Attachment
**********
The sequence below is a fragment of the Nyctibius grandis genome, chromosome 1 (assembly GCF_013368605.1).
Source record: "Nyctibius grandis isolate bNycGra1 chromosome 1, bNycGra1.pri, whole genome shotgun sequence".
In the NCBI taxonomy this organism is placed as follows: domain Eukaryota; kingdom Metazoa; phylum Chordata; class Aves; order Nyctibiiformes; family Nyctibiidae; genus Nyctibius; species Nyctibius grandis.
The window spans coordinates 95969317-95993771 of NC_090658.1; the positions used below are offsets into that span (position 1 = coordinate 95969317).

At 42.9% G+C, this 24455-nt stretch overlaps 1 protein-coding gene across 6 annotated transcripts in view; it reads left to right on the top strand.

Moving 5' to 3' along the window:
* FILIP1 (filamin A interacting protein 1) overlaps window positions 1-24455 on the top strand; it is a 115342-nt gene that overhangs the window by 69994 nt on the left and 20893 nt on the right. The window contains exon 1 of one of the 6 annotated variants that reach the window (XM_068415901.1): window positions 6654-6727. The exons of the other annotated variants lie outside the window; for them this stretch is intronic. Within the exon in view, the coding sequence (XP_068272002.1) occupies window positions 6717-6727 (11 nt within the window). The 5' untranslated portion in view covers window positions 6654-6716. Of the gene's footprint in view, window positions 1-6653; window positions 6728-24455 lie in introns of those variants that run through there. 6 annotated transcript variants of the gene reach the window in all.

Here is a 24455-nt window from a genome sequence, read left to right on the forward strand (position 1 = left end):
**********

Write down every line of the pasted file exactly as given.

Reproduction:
The sequence below is a fragment of the Nyctibius grandis genome, chromosome 1 (assembly GCF_013368605.1).
Source record: "Nyctibius grandis isolate bNycGra1 chromosome 1, bNycGra1.pri, whole genome shotgun sequence".
In the NCBI taxonomy this organism is placed as follows: domain Eukaryota; kingdom Metazoa; phylum Chordata; class Aves; order Nyctibiiformes; family Nyctibiidae; genus Nyctibius; species Nyctibius grandis.
The window spans coordinates 95969317-95993771 of NC_090658.1; the positions used below are offsets into that span (position 1 = coordinate 95969317).

At 42.9% G+C, this 24455-nt stretch overlaps 1 protein-coding gene across 6 annotated transcripts in view; it reads left to right on the top strand.

Moving 5' to 3' along the window:
* FILIP1 (filamin A interacting protein 1) overlaps window positions 1-24455 on the top strand; it is a 115342-nt gene that overhangs the window by 69994 nt on the left and 20893 nt on the right. The window contains exon 1 of one of the 6 annotated variants that reach the window (XM_068415901.1): window positions 6654-6727. The exons of the other annotated variants lie outside the window; for them this stretch is intronic. Within the exon in view, the coding sequence (XP_068272002.1) occupies window positions 6717-6727 (11 nt within the window). The 5' untranslated portion in view covers window positions 6654-6716. Of the gene's footprint in view, window positions 1-6653; window positions 6728-24455 lie in introns of those variants that run through there. 6 annotated transcript variants of the gene reach the window in all.

Here is a 24455-nt window from a genome sequence, read left to right on the forward strand (position 1 = left end):